San Carlos decides not to outsource fire department
SAN CARLOS, Calif. (KGO) -- A controversial plan to privatize the fire department in one peninsula city is being met with protest. It was standing room only in San Carlos on Monday night and the meeting was extended until midnight.
The San Carlos City Council voted unanimously against outsourcing their fire department, despite the potential for bigger savings.
It's become the hot topic of San Carlos -- who gets to run the fire department. The fact that the City Council considered outsourcing led to a packed house and the excess crowd spilled out into the hallways.
"I think it's important to keep our public agencies public. What's our next step? Blackwater for police services? Halliburton to handle our public works?" said San Carlos resident Chris Dennebaum.
But outsourcing fire services to a private company had the potential to save the city of San Carlos up to $3 million. The other viable option was to team up with Redwood City, but that would save only $1.7 million.
Florida-based Wackenhut Services Inc. was the private company being considered. They said they could offer more in savings because its scheduling and retirement system is more efficient and less expensive. Wackenhut vice president Rick Tye said the plan involved hiring as many San Carlos firefighters as possible.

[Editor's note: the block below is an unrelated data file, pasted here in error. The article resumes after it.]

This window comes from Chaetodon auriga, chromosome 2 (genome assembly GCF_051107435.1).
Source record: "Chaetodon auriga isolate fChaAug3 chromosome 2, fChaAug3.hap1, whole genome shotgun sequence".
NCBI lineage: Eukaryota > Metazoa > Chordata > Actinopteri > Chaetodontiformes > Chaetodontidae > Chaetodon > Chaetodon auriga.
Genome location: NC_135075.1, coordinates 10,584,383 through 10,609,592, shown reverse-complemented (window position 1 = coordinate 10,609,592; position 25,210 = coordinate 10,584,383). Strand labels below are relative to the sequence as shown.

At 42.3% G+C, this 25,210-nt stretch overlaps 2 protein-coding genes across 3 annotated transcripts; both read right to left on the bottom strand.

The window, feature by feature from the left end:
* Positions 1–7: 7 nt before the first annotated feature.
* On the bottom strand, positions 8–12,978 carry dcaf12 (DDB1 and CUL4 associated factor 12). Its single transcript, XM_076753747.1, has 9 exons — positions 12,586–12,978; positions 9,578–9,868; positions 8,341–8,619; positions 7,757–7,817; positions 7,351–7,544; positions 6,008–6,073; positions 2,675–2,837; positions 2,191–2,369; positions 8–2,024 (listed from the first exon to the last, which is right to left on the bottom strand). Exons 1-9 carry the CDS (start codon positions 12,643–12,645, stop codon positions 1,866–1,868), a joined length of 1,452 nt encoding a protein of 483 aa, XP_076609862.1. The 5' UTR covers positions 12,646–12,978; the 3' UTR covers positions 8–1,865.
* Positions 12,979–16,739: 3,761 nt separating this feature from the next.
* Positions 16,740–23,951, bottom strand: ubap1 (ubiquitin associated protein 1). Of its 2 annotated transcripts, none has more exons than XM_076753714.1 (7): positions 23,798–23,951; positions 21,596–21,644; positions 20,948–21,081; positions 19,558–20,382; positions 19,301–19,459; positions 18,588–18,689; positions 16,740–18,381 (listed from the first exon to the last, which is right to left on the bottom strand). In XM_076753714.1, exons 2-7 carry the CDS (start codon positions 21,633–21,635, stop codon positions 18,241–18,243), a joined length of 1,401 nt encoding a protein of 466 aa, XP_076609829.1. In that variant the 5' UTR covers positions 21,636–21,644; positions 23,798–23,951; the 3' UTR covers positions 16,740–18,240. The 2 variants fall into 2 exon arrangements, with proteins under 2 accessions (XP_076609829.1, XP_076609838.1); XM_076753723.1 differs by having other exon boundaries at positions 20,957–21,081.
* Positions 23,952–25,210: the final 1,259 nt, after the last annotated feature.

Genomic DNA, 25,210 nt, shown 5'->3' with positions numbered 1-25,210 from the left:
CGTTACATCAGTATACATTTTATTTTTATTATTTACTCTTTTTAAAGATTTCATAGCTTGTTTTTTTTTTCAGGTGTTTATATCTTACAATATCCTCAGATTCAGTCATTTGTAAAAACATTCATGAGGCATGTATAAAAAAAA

"When you're a contract provider, you audition everyday for your continued job. So quality of service is job number one, so it's very, very important to the community and it's very important to us," said Tye.
In addition to bigger savings, city staffers thought outsourcing could also lead to more services.
"They will help seniors put up smoke detectors. They will educate the kids. They will do a lot of things that aren't common in this county," said Assistant City Administrator Brian Moura.
Wackenhut already provides fire service to the federal government -- including NASA and the Department of Energy. But it has little experience with municipalities which is why the union that represents San Carlos firefighters opposed outsourcing.
"They're a for-profit company and they're accountable to their shareholders. Not necessarily accountable to the citizens of San Carlos," said San Mateo County Fire Fighters Union president Ed Hawkins.
Many San Carlos residents said it is a gamble they're not willing to take.
"What happens if they fail? Will any of you guarantee that they can save my house in a fire?" asked San Carlos resident Joe Caprioni.
The city decided to team up with Redwood City, but if those negotiations fail, then outsourcing could be brought back to the table.
san carlos, peninsula news, lilian kim
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